This site shows a port setting in the evolution options.

>it looks like I may have to set up a mail server on my system to
>accomplish the task,

If your ISP is blocking outgoing connections to port 25 then setting up
your own outgoing mail server won't work, it won't be able to connect to
mail exchangers. Running an outgoing server from a home DSL connection
generally dosn't work these days because 99.99% of the direct-to-mx
email coming from home connections is spam and viruses so most mail
administrators dump it all.
 
Old 05-31-2004, 08:48 AM   #8
hardwired
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Registered: May 2004
Location: Virginia Beach
Posts: 4

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zaphodiv,

I wasn't really confused, I knew what I needed to do, I just didn't know the best way to accomplish it with my two weeks of Linux experience. I used to install and train corporate customers on SCO Unix, (V3.1) but haven't touched anything UNIX in 10 years, am quite rusty, my terminoloy is sloppy at times, and I tend to ramble. I'm getting old, and raised two daughters, so my mind is not what it used to be, try to bear with me :-)

I was just attempting to provide some background on what I was trying to accomplish initially, rather than answer the inevitable questions that would come later as to why I needed to change the port assignment.

As I said (in too many words) there was no problem receiving mail, from either account.
There was no problem sending mail thru my cable provider's mail server.
The problem was the cable provider wouldn't relay it to my dial-up providers mail server as long as I was using the standard port 25.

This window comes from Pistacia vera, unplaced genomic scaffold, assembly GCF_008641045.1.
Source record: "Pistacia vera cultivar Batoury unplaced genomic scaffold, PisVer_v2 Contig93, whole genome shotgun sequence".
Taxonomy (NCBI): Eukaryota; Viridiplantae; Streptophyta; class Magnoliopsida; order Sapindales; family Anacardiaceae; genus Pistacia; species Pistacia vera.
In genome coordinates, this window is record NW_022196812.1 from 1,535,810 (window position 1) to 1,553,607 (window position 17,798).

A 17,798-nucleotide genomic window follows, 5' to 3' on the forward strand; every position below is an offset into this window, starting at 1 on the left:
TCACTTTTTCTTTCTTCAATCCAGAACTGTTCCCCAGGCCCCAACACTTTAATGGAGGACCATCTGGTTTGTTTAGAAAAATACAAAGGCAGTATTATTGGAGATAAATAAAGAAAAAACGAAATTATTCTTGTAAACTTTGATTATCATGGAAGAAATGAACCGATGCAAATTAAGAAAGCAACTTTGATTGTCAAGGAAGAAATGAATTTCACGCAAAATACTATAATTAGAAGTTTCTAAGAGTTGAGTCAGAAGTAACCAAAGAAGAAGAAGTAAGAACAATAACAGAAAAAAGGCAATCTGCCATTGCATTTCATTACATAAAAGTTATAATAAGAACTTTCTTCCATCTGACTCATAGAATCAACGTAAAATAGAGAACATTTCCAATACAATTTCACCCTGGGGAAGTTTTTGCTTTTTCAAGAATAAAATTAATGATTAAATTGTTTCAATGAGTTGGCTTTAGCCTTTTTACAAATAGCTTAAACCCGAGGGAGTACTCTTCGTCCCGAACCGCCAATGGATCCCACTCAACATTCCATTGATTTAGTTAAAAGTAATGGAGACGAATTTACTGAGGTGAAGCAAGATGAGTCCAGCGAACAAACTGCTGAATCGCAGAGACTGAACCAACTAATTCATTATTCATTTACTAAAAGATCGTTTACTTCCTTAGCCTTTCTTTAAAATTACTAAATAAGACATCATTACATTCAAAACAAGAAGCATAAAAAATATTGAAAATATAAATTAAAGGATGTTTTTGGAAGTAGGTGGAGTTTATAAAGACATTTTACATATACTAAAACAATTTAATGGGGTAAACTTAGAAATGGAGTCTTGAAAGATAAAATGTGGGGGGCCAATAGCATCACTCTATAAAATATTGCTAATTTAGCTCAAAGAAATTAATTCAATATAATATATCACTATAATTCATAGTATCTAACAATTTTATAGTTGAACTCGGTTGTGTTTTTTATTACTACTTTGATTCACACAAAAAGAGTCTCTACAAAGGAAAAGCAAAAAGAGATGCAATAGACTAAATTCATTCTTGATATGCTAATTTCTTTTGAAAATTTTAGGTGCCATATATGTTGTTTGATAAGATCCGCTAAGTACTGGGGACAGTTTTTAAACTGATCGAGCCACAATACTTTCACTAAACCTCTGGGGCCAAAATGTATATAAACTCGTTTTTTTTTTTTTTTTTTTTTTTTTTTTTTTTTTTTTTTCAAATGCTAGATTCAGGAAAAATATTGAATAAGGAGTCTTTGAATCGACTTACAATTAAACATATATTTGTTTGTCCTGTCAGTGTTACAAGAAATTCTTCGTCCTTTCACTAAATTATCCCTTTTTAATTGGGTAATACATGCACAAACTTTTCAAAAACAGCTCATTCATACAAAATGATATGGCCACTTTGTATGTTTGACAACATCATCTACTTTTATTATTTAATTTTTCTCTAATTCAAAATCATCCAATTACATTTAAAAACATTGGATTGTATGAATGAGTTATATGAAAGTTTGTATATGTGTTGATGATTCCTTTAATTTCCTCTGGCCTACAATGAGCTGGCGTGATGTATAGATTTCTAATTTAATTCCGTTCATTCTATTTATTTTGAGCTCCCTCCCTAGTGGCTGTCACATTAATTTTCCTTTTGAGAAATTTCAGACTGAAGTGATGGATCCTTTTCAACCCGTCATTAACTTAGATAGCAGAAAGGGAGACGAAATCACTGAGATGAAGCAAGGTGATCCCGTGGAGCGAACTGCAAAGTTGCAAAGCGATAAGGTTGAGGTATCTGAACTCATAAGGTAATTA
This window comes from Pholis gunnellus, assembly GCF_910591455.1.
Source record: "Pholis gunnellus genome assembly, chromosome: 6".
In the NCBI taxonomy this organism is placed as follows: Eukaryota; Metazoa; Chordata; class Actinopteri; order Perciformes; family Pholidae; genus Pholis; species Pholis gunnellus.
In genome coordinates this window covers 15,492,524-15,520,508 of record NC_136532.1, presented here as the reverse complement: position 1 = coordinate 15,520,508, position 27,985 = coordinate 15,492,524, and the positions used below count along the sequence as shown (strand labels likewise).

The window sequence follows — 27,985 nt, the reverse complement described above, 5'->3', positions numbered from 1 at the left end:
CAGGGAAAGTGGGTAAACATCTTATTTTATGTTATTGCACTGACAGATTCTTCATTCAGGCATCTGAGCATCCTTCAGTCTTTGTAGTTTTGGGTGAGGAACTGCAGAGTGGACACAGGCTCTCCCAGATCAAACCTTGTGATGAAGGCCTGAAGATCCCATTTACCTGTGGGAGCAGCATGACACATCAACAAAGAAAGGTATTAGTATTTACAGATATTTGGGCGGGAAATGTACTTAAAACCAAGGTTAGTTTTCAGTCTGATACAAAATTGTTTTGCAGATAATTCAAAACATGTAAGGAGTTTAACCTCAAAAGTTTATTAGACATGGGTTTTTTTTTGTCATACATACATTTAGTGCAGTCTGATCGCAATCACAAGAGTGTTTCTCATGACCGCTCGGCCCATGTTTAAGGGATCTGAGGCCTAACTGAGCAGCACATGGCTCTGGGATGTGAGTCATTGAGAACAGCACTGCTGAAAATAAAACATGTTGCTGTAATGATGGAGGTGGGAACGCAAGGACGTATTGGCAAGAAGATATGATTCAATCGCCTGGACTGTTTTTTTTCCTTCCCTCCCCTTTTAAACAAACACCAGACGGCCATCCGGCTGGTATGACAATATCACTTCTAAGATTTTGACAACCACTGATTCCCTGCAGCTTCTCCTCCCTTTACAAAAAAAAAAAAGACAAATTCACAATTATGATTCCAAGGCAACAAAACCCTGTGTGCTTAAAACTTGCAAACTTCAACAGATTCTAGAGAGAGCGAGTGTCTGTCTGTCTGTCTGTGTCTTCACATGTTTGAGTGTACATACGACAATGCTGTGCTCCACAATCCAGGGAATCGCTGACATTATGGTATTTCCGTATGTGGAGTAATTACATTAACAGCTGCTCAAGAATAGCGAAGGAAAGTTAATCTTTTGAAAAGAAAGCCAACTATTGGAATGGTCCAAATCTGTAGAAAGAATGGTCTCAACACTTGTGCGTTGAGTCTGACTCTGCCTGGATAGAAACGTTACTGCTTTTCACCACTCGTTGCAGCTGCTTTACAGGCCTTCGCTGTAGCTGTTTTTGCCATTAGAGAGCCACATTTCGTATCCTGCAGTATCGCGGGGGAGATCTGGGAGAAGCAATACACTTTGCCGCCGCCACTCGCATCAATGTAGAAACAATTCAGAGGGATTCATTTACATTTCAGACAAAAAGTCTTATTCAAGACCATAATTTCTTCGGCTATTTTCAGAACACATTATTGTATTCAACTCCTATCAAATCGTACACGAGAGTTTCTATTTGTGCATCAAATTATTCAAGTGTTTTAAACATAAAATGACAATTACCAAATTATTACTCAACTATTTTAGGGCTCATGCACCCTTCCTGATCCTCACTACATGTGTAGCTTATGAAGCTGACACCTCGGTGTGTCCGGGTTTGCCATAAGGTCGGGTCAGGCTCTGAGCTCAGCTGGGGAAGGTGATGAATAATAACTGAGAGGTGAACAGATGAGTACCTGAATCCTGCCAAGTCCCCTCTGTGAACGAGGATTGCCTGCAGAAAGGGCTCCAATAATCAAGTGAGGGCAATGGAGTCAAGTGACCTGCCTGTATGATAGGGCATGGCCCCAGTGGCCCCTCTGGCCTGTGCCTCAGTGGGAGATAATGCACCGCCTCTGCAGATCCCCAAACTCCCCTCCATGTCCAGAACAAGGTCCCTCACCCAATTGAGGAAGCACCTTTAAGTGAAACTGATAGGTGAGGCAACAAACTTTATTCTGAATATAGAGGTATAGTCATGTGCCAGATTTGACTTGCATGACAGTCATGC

My dial-up provider said to use port 587 rather than 25 to get around the blocked port.

So, as the thread title says I needed to change my SMTP port from 25 to 587.
It all seemed clear to me, but I knew what I was trying to do. :-)

I made it a much bigger problem than it was and later realized that I didn't really want to change any system settings, that would just screw up something else.

It suddenly dawned on me that I all should have to do is add the port to the mail server address, it's simple, it's easy, and doesn't change anything else. Exactly what the link you posted details, I just wish I could have found that about three days ago to wake me up sooner.

I had spent about 10 hours searching the web and discovered this is a common problem with Cox cable customers. But all the workarounds involved a third party mail service to forward it, or setting up a mail server with secure transactions, blah, blah. I developed a mindset that this was going to be pretty involved and I overlooked the simple solution. Once I quit reading about how tough it was going to be and gave up the answer came to me.

I normally don't post to forums, just read. But against my better judgement I decided to register and post the port change question as I was sure there was an easier way than what I was finding. As always, if I had just waited a couple of days I would have figured it out anyway, and avoided all this chatter, sorry.

I apologize for having needlessly taken everyone's time.

Jimmy